New Career Pathway for Licensed Alcohol and Drug Counselors Being Created by AHP

Advocates for Human Potential, Inc. (AHP) has been awarded an Apprenticeship Expansion, Systems Building, and Construction Inclusion Grant from the Commonwealth of Massachusetts. AHP’s contract is unique because it focuses on expanding the state’s substance use disorder treatment workforce. AHP will create a core operating infrastructure to support Licensed Alcohol and Drug Counselor II (LADC II) apprenticeships on a statewide basis.
This investment is part of the state’s efforts to support expanded apprenticeship programs across the Commonwealth to meet critical workforce training needs and boost employment opportunities for residents.
LADC II is an entry-level addiction treatment clinician. The plan is to place up to 35 individuals in apprenticeships in year one and 100 individuals over three years.
“The Massachusetts Division of Apprentice Standards is committed to encouraging the development of apprenticeship programs in expansion industries,” said Patrick Mitchell, Director of Apprenticeship and Work-Based Learning with the Massachusetts Executive Office of Labor and Workforce Development. “I'd like to congratulate Advocates for Human Potential for being a recipient of the FY 23 Apprenticeship Expansion, Systems Building, and Construction Inclusion Grant.”

The apprenticeship program offers a new career pathway to becoming a LADC II, as it uses a work-based learning model. This means people are hired first, so they can “earn while they learn” as they fulfill their licensure requirements, making licensure more appealing and accessible. There are few registered apprenticeship programs like this in the United States.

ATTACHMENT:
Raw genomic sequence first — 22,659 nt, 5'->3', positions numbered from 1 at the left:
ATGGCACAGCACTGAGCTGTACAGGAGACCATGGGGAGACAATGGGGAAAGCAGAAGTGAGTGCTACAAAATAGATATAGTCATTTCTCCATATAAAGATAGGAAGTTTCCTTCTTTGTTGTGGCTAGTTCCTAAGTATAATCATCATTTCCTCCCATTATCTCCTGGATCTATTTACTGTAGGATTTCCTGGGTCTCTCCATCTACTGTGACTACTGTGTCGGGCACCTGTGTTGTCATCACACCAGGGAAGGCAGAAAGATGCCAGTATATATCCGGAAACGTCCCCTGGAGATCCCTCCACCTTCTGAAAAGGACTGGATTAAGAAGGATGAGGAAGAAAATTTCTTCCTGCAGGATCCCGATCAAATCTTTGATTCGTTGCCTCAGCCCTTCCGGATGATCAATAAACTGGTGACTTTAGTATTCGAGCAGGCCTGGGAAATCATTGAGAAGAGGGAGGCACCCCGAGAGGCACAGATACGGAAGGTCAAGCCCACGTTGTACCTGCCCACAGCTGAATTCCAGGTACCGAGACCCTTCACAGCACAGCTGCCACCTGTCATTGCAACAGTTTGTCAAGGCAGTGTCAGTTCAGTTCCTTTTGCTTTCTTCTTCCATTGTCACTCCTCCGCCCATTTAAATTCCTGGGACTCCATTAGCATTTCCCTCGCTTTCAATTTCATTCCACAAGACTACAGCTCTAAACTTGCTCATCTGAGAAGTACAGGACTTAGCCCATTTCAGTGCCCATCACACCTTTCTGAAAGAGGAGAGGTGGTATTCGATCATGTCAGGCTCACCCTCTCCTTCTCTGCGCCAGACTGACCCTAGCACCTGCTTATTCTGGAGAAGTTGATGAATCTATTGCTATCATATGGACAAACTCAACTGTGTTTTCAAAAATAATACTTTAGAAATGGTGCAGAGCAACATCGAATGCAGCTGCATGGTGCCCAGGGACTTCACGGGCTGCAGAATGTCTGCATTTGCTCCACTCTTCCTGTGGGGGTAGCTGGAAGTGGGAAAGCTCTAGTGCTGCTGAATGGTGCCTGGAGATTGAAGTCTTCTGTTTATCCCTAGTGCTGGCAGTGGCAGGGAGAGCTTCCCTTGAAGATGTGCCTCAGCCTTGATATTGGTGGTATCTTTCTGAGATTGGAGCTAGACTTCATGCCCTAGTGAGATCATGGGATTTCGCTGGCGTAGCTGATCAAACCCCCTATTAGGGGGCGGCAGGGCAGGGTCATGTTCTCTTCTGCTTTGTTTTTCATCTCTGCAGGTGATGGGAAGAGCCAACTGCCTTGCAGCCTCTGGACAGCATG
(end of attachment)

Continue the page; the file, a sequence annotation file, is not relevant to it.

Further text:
“AHP is thrilled to spearhead this apprenticeship initiative, as it helps to mitigate the persistent shortage of licensed addiction clinicians in Massachusetts and is consistent with our goal of making positive changes in the behavioral health workforce system,” says AHP Director of Strategic Initiatives Jeff Zornitsky. “The LADC II apprenticeships will increase the number of paid professionals available to help people with substance use disorders by making licensing opportunities more accessible and financially feasible.”

AHP will work with several partners on this statewide project, including the Massachusetts Workforce Investment Boards and Career Centers; state-approved LADC II training providers, such as High Point Treatment Centers’ Addiction Training Program; community-based behavioral health provider organizations; and RIZE Massachusetts, a foundation committed to addressing the opioid epidemic. RIZE Massachusetts has generously provided $270,000 over three years to fully cover the individual classroom training costs required to meet state licensing requirements.

“RIZE is committed to bolstering the behavioral health workforce, with a focus on addiction services, to ensure that anyone who seeks treatment, no matter where they live, will have access to quality care and support,” says RIZE President and CEO Julie Burns. "RIZE aims to increase access to the addiction workforce by ensuring that the apprenticeships are offered to interested candidates who identify as BIPOC, LGBTQ+ or any other backgrounds that have been historically underrepresented so that the workforce may better reflect the diversity of the residents of the state.”
If you would like more information about this initiative, please contact Jeff Zornitsky at

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